from the United States District Court for the Eastern
District of Michigan at Detroit. No. 2:16-cr-20135-1-Gershwin
A. Drain, District Judge.
Phillip D. Comorski, Detroit, Michigan, for Appellant.
Goetz, UNITED STATES ATTORNEY'S OFFICE, Detroit,
Michigan, for Appellee.
Before: BATCHELDER, SUTTON, and WHITE, Circuit Judges.
SUTTON, Circuit Judge.
Gardner shared a cell phone with his seventeen-year-old
girlfriend, B.H., to facilitate her "sex dates"
with other men. When one of B.H.'s clients turned out to
be an undercover officer, she agreed to let police search the
phone. A jury convicted Gardner of trafficking a minor for
sex and producing child pornography, primarily based on
evidence recovered from the phone. On appeal, Gardner urges
us to vacate his convictions on the ground that the district
court erroneously admitted the phone evidence during the
trial, among other alleged errors. We decline the invitation
senior in high school, Gardner met B.H., then a freshman, and
they became friends for a time. Three years later, they
reconnected. The relationship became intimate, and more. On
at least one occasion, Gardner used his iPhone to film them
having sex. Before long, Gardner pressured B.H. to have sex
with other men for money. She was seventeen years old, and
Gardner knew it.
August 2015, Gardner began posting advertisements for sex
with B.H. on Backpage.com, inviting potential customers to
call or text her to arrange "dates" and listing
Gardner's phone number. Gardner posted more than thirty
advertisements for B.H., often attempting to attach explicit
pictures of her that website administrators removed. Only
Gardner posted the ads. But both Gardner and B.H. exchanged
texts with customers to arrange details. When customers
called, Gardner handed his phone to B.H. and told her to use
the speakerphone so that he could hear the price. Gardner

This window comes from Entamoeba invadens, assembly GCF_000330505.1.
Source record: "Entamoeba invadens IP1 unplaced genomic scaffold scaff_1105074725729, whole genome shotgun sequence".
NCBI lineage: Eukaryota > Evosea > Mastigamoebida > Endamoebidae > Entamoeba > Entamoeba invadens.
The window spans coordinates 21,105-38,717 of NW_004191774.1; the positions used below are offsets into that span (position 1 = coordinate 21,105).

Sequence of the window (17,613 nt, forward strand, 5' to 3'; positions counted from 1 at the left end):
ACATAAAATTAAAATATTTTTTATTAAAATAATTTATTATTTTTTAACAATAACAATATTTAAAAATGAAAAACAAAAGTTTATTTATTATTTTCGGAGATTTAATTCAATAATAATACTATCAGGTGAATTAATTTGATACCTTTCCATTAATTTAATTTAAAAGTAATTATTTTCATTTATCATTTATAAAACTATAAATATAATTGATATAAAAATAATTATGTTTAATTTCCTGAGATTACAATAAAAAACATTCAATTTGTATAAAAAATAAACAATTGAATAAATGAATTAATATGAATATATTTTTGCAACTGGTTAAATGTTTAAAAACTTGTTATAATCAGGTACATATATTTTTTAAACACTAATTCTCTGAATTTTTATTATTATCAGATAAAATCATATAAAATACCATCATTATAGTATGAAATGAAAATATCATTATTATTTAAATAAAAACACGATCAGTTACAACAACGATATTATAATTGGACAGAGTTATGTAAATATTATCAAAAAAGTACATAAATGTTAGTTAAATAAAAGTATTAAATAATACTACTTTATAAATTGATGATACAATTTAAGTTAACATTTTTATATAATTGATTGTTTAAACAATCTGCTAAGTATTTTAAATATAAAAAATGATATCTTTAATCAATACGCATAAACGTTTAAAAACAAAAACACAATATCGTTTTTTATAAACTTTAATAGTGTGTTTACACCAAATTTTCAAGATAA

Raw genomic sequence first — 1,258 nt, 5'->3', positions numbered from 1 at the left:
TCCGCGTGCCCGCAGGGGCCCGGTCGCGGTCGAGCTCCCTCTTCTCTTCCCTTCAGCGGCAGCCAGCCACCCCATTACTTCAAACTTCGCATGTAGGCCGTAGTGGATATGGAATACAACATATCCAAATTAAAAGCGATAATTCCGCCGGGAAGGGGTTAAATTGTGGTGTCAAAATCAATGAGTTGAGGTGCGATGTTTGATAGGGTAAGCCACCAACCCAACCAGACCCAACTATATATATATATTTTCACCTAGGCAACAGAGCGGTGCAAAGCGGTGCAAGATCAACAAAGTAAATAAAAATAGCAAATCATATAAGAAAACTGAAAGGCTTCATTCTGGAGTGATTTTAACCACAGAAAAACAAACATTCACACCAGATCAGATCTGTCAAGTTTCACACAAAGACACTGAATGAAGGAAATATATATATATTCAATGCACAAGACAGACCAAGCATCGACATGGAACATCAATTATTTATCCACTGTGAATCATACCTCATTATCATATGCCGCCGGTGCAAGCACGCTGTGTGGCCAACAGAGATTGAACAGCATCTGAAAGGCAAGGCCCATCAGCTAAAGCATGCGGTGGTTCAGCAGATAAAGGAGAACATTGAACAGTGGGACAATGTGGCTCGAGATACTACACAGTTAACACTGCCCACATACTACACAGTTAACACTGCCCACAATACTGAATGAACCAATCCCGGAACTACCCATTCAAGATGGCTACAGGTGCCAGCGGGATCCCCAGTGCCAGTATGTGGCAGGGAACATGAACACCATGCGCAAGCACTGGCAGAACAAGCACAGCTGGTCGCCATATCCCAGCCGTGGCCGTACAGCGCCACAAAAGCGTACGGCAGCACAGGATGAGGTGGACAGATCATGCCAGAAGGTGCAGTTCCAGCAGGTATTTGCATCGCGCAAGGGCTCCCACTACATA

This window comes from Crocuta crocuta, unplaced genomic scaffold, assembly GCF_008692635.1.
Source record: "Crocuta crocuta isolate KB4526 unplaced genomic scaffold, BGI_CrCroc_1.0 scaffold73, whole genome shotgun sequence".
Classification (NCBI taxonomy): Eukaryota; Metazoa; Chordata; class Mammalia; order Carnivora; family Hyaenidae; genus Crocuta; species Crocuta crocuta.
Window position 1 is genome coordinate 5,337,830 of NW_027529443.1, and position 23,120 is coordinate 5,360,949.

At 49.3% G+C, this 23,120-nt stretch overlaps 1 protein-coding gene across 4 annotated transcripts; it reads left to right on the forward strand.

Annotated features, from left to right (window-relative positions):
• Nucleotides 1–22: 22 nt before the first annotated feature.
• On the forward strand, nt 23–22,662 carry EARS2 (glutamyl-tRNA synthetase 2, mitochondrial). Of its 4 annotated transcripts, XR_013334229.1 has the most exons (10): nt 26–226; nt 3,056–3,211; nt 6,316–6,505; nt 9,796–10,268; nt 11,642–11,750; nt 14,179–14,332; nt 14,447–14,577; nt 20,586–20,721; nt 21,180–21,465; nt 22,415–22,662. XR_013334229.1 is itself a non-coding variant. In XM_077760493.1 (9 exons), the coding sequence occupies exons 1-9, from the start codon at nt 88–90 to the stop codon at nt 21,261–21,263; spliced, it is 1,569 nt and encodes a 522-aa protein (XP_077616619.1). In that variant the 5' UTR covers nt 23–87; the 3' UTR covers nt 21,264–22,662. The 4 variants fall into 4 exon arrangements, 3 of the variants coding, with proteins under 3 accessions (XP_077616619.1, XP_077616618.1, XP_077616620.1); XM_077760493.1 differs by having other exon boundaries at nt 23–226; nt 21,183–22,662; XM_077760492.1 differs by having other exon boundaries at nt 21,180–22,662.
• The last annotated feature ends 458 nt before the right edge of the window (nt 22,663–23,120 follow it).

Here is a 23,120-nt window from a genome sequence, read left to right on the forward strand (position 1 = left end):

arranged the transportation for B.H.'s liaisons and gave
her drugs to endure them. At the end of each encounter, he
demanded the money the clients had paid her. The two of them
usually stayed the night at motels, living out of the rooms
where B.H. had liaised with clients. On days when B.H.
"told him that [she] didn't want to do anything,
" Gardner got angry. R. 106 at 29. More than once he put
his hands around her throat, warning that "he could hurt
[her] really bad" and get away with it. Id. at
started as usual on October 10, 2016. Gardner posted an ad
for B.H. on Backpage.com. A customer called Gardner's
phone in response to the ad. B.H. answered and arranged the
time, the place, and the price. Gardner asked his cousin to
drive them to a Red Roof Inn for the "trick." When
they arrived, Gardner handed B.H. his phone and told her to
call him after she was done. Gardner parked across the street
the motel room, the customer told B.H. that he was an
undercover officer. He alerted task force officers, who
entered the room, secured the premises, and spoke with B.H.
Inside they found a white iPhone on a dresser next to
B.H.'s purse. B.H. said it was hers, agreed to let the
officers search it, and provided the passcode. Meanwhile, a
separate group of officers approached Gardner and his friends
in the parked car. They asked Gardner if he had a phone. He
said that he did, a black cell phone somewhere "in the
back seat of the car." R. 104 at 106. Officers never
found it. They took B.H. and Gardner to the police station
for interviews and released them that night.
days later, B.H. agreed to move to Kentucky with Gardner to
live with him and his mother. Pregnant, B.H. hoped that the
two of them "were going to be able to start over"
and that she wouldn't have to do any more
"dates." R. 106 at 82. But within a week, Gardner
pressured her to turn more tricks and became violent when she
refused. B.H. left. She walked for an hour before someone
picked her up and helped her return home to Detroit.
jury indicted Gardner. Count 1 charged him with trafficking a
minor for sex. 18 U.S.C. § 1591(a)(1). Count 2 charged
him with producing child pornography. Id. §
2251(a). Before trial, Gardner asked the district court to
suppress any evidence from his phone because officers seized
it in violation of the Fourth Amendment and to exclude any
photographs showing his gang affiliation. The district court
denied both motions. It ruled that B.H. consented to let
officers search the phone and that she had actual and
apparent authority to do so. And it ruled that the
photographs were relevant to show an element of the sex
trafficking charge-whether B.H. feared that Gardner would
cause her "serious harm" if she refused to
prostitute herself. Id. § 1591(e).
jury found Gardner guilty on both counts, and the court
sentenced him ...